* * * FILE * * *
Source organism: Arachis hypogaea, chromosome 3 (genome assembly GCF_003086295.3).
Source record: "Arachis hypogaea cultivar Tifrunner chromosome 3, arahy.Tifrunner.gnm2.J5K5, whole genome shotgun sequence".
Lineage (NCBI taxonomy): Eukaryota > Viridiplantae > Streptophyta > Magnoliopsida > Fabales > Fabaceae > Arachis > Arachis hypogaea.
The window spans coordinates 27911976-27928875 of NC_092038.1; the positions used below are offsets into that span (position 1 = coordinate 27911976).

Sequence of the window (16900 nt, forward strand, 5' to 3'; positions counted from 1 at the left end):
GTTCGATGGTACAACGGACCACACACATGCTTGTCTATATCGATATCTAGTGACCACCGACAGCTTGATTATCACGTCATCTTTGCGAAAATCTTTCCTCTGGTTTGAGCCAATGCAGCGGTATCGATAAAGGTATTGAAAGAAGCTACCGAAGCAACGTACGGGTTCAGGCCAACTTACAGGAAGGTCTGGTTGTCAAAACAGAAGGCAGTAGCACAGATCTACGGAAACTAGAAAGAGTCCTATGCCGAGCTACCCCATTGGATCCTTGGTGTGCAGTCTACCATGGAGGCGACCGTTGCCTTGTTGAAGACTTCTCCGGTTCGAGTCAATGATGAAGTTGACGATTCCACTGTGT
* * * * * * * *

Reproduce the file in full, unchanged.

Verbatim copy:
Source organism: Arachis hypogaea, chromosome 3 (genome assembly GCF_003086295.3).
Source record: "Arachis hypogaea cultivar Tifrunner chromosome 3, arahy.Tifrunner.gnm2.J5K5, whole genome shotgun sequence".
Lineage (NCBI taxonomy): Eukaryota > Viridiplantae > Streptophyta > Magnoliopsida > Fabales > Fabaceae > Arachis > Arachis hypogaea.
The window spans coordinates 27911976-27928875 of NC_092038.1; the positions used below are offsets into that span (position 1 = coordinate 27911976).

Sequence of the window (16900 nt, forward strand, 5' to 3'; positions counted from 1 at the left end):
GTTCGATGGTACAACGGACCACACACATGCTTGTCTATATCGATATCTAGTGACCACCGACAGCTTGATTATCACGTCATCTTTGCGAAAATCTTTCCTCTGGTTTGAGCCAATGCAGCGGTATCGATAAAGGTATTGAAAGAAGCTACCGAAGCAACGTACGGGTTCAGGCCAACTTACAGGAAGGTCTGGTTGTCAAAACAGAAGGCAGTAGCACAGATCTACGGAAACTAGAAAGAGTCCTATGCCGAGCTACCCCATTGGATCCTTGGTGTGCAGTCTACCATGGAGGCGACCGTTGCCTTGTTGAAGACTTCTCCGGTTCGAGTCAATGATGAAGTTGACGATTCCACTGTGT